Maria-Susanna, Matteo and Luca, God brings order and life, out of chaos and darkness, as He did in the beginning when He created the world, sending the Holy Spirit over the waters of creation.  And today over the waters of Baptism, God promises to continue that work of creation in your souls, the restoration of his image and likeness.  God’s Gift does not replace or destroy your nature but perfects it.  He works with the clay that you are, bringing about your full beauty in time.  The Holy Spirit will create and nurture order and fruitfulness in your hearts.

Second, the gift of the Spirit brings about a unity of purpose to all the powers of our soul.  We can be very united in purpose by a disordered passion, but that would lead to our destruction.  For example, the love of money, or the coveting what others have, could unite our soul to figuring out how to take what they have, but it would destroy our souls.  God brings a unity of purpose to our souls – but that purpose is the love of God and our neighbour - and that brings life.  More and more aspects of our life are happily brought under orbit of this new centre beyond ourselves, God.  We will be experiencing a unity of purpose and strengthening, because we are fighting less and less within and against our true selves, and growing in fruitfulness.  And as we follow in the Way, we discover ourselves to be more infilled with the Spirit.

Jesus repeats three times in the Gospel today the way for the baptized to receive more fully the gift of the Spirit.

“If you love me, you will keep my commandments.  And I will ask the Father, and he will give you another Helper, to be with you for ever,… He dwells with you and will be in you.”

Whoever has my commandments and keeps them, he it is who loves me. And he who loves me will be loved by my Father, and I will love him and reveal myself to him.” The illumination in the soul by His Spirit.

“If anyone loves me, he will keep my word, and my Father will love him, and we will come to him and make our home with him.

As we step out in love, which, Jesus says, is keeping the commandments, the Spirit, comes alongside us, taking our feeble efforts and strengthening them, so we find it easier and more desirable all the time to do what is right.  We become holy over time by this daily habit of doing what is right and no longer doing what is wrong.

The Spirit unites us within, but also draws us more deeply into union with the one, holy, catholic and apostolic Church.  The new perspective, the new unifying experience inwardly, does not lead us off on our own private journey – me and the Spirit!  Rather, it leads to a journey with others who are also catching glimpses and being united personally to this same Universal Truth - the one true God.  On the day of Pentecost, people of different cultures and races and backgrounds were all led to the same action: together they repented and were baptised into the one faith in Jesus Christ.  Three thousand souls were baptised and they were further united, we are told, devoting themselves to the apostles’ teaching and fellowship, the breaking of bread and the prayers, and day by day, attending the temple together – as we are doing here this morning. [Acts 2:42,46]  The Spirit leads you into the Church, not off on your own.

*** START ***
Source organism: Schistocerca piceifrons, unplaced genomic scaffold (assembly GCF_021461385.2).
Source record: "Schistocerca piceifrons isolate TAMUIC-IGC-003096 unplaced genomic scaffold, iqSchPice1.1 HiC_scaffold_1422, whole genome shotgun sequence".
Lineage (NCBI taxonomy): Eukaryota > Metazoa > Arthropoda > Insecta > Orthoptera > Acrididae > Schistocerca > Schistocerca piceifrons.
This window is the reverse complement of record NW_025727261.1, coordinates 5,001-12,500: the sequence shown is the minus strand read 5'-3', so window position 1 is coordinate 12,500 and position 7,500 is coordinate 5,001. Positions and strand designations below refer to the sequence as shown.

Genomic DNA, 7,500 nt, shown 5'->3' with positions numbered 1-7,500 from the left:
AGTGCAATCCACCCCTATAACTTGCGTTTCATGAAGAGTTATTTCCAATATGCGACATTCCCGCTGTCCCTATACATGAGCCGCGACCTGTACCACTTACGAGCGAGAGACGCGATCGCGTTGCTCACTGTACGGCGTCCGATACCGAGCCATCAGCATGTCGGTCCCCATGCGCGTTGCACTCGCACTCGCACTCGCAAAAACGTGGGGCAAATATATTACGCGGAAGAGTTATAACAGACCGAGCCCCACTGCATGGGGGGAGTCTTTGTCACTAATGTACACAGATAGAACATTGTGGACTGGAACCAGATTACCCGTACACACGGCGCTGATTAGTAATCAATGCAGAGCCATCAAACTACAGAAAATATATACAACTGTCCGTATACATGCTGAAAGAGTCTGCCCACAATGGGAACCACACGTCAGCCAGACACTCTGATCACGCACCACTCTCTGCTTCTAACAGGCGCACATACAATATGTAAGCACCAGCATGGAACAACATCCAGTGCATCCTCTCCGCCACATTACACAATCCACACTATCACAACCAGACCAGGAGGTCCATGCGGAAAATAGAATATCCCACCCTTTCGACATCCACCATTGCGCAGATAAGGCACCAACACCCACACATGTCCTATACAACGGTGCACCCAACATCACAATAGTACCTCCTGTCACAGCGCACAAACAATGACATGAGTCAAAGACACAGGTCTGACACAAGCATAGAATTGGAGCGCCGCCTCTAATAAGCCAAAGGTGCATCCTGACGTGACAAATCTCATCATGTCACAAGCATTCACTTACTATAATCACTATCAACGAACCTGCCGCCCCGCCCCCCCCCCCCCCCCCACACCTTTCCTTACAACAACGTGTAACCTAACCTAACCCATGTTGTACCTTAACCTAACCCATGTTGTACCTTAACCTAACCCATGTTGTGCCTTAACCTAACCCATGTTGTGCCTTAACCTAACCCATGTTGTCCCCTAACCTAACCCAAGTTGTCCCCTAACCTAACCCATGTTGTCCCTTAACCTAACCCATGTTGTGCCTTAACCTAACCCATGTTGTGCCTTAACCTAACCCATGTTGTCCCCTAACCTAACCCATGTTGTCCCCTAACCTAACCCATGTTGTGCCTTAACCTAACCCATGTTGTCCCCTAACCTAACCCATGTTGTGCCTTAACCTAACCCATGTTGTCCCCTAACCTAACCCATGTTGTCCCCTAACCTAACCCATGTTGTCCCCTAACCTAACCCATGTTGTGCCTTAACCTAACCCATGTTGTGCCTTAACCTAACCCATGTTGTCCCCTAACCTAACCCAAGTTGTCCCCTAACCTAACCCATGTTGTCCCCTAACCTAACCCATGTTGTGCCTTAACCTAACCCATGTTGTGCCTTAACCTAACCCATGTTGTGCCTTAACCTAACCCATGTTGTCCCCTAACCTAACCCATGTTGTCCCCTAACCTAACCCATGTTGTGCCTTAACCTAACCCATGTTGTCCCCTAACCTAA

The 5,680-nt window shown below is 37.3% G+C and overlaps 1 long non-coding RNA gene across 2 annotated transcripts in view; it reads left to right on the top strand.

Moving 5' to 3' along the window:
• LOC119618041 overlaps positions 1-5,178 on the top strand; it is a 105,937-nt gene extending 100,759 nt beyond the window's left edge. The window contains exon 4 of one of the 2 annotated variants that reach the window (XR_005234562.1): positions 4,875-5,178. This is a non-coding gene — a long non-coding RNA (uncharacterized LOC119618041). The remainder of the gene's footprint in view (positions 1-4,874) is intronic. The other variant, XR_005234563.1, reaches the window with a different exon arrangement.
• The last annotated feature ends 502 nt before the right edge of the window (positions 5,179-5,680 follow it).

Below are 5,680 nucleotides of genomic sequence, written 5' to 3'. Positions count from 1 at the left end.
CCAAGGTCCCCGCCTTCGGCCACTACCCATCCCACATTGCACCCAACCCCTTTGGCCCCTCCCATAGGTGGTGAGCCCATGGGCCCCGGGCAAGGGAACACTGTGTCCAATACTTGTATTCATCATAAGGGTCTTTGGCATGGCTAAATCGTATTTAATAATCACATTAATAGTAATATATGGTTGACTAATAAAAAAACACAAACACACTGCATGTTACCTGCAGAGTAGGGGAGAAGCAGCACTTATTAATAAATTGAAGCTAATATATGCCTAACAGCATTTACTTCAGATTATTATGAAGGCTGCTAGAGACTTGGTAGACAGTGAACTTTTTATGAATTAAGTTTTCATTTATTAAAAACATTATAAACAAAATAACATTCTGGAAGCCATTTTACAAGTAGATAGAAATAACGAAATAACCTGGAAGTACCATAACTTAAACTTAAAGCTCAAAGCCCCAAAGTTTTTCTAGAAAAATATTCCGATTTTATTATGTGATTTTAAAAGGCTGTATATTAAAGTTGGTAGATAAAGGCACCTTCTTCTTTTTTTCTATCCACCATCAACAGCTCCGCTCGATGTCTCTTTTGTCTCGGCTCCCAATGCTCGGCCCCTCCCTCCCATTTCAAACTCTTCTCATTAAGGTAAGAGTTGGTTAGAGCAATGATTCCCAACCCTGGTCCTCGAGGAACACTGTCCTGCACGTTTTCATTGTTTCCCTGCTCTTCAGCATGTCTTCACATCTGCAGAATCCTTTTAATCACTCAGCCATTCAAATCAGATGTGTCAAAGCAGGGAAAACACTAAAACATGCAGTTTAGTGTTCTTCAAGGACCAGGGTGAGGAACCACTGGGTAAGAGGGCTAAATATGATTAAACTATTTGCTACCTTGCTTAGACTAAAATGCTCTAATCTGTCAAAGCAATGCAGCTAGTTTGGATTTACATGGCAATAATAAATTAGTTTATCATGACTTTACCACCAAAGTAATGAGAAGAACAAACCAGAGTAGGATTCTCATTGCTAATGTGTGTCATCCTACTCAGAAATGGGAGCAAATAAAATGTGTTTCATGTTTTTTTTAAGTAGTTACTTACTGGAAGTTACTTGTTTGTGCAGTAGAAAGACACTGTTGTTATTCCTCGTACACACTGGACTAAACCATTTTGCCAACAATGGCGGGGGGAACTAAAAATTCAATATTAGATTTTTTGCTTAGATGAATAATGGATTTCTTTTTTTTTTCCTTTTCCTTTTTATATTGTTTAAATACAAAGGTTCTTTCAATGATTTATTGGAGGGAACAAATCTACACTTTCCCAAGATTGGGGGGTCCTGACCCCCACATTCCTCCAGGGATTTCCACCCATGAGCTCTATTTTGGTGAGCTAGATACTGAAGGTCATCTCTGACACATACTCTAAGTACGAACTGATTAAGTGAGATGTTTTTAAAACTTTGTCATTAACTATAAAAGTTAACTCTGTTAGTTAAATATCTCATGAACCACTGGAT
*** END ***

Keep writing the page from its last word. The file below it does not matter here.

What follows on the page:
Today we celebrate this great feast of Pentecost, the birth of the Church, and two thousand years later, we celebrate that the work of the Spirit continues growing the Church around the world, and in our hearts this morning.

That unity which began in our baptism, is strengthened in Holy Communion, instituted by our Lord Himself – also called the "Sacrament of unity" – where we receive, together, the Bread which comes down from heaven, and of the one cup, the Blood shed for the forgiveness of our sins after baptism.  Today Maria-Susanna, Matteo and Luca will receive this sacrament also for the first time.

Let us prepare ourselves now to be witnesses to the faith of these young people in our midst and see God’s response with these great sacraments for the increase of our joy on earth and of the whole company in heaven.

Amen +


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Except the Lord build the house, they labour in vain that build it: except the Lord keep the city, the watchman waketh but in vain. Psalm 127:1,2